Erosion around trees.
To rehabilitate the shorelines of these storm water basins and to prevent future erosion, a bioengineered polyethylene fabric was used to create a living shoreline. The fabric is anchored below surface to firm ground above the embankment then backfilled with locally sourced materials such as sand and mulch. Steve Perry, project manager with Envirodredge who worked with Storm Water Solutions to complete this project, appreciates having a solution that is environmentally friendly and mimics mother nature. Perry says, “I take pride in installing a product that looks like mother nature put it there and knowing that it is safe for the environment and for the homeowners who enjoy this pond. Because the system is anchored below surface, there are no trip hazards, no cement blocks to shift under foot or fall on, and nothing to run over with a lawn mower. It’s just plush grass all the way to the water.”
Some of the additional benefits of using this system are that it can be vegetated with native plants other than grass, and because the material is knitted, it won’t unravel if it gets accidentally punctured or cut by animals or machinery. Perry states, “We have used this erosion solution in other areas and have seen it withstand some pretty incredible water velocities, so I’m not worried about longevity or endurance. I also like the instant results. The Pearland installation was completed on April 23rd and two weeks later, Kaz Jones with Storm Water Solutions called to tell us the entire erosion system was four foot under water because of all the rains on May 7th. After a few days he went back to inspect the ponds and sent photos showing the embankments still intact and not affected at all by the flooding. Even the sod was still in place, and I didn’t think it’d had enough time to root through the fabric.”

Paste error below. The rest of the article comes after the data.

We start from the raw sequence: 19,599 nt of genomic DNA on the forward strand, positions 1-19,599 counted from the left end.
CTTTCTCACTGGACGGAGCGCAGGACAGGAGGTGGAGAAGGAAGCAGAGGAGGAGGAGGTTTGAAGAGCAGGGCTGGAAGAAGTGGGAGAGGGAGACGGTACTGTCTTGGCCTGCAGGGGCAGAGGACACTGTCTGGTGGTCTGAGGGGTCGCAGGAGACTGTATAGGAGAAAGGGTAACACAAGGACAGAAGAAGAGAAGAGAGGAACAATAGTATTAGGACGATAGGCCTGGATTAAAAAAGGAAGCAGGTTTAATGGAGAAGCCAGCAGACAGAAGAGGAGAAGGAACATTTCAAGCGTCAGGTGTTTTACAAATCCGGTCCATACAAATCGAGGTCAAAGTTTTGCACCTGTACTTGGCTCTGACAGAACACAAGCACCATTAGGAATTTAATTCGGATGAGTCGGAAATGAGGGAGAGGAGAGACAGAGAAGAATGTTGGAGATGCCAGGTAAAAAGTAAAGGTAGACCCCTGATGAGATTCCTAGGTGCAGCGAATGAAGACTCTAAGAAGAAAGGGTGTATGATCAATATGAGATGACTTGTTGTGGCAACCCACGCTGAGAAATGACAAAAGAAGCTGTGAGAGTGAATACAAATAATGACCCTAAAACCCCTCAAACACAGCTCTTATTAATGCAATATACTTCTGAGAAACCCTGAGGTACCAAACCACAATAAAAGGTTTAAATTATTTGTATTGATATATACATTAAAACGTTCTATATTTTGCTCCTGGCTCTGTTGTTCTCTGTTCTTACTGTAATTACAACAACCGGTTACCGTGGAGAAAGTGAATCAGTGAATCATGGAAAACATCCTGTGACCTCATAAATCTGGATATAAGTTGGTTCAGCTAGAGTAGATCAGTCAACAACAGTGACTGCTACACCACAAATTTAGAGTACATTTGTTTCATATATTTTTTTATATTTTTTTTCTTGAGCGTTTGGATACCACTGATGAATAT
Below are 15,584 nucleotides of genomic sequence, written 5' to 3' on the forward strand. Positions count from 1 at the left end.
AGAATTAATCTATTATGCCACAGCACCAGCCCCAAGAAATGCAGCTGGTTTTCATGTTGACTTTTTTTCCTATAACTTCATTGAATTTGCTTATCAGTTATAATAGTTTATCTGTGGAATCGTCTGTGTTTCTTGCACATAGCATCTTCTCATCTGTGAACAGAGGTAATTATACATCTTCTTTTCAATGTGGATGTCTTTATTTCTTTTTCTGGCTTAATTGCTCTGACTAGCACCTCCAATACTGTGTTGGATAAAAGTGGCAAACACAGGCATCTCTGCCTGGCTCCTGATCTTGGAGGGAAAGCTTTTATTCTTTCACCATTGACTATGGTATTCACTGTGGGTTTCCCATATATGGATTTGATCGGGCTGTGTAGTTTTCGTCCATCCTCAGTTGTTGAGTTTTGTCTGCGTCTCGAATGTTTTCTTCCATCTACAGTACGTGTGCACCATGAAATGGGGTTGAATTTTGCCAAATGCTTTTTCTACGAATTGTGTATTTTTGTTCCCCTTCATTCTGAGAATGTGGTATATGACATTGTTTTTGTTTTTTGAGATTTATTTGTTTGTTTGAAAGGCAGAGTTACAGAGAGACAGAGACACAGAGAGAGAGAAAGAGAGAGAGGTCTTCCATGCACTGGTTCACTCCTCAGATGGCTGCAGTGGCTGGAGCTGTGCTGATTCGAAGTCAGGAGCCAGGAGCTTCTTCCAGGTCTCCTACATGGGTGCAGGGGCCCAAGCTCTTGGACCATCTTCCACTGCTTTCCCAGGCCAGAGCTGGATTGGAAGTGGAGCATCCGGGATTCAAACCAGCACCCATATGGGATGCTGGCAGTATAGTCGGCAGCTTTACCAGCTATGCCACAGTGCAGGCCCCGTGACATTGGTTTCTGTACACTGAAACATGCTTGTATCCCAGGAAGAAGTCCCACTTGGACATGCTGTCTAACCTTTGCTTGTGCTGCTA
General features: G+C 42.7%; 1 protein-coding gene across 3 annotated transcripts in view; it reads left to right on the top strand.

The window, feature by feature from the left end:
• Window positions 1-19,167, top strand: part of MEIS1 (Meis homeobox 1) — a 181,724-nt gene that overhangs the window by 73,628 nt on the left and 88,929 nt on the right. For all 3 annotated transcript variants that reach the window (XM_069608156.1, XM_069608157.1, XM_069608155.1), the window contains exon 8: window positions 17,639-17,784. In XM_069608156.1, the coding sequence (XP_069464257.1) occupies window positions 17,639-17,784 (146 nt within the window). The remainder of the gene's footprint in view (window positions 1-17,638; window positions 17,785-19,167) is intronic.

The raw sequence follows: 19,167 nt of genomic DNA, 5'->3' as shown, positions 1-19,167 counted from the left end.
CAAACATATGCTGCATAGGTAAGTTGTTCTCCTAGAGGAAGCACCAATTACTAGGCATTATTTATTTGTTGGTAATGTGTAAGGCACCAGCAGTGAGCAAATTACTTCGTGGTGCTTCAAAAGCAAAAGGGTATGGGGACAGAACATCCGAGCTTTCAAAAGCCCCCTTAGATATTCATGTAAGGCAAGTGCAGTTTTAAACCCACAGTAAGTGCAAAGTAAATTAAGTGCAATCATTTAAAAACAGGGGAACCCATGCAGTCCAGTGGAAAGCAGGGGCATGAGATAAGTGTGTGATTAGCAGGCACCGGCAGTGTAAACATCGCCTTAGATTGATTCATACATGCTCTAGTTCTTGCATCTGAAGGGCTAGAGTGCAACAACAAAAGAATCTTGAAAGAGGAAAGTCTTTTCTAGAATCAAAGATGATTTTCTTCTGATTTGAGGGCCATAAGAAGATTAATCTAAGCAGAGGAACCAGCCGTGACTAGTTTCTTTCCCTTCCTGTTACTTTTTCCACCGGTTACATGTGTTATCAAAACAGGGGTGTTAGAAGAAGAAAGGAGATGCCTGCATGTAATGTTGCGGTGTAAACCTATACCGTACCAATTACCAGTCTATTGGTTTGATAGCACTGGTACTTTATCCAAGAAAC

Jones comments that the purpose of storm water ponds is not only to detain water during storm events, but they are designed to settle out pollutants and keep them from ending up downstream or in our lakes and rivers. He says, “Being able to immediately revegetate the embankments means we have an immediate buffer zone that filters the run-off of fertilizers and other contaminants that enter our water ways. So far, we’ve been pretty impressed with the results. I have hopes that we’ll be installing a lot more of this around the city. It’s a win-win for every community.”
Material is secured to stable ground above the embankment with a subsurface anchoring system.
Erosion system is filled with sand, mulch, or other locally sourced materials .
After being secured, filled, and compacted; the erosion system is planted with sod which will take root and grow through the material creating a living shoreline.
The end result is a beautifully restored shoreline that reclaims lost embankments and protects against future erosion.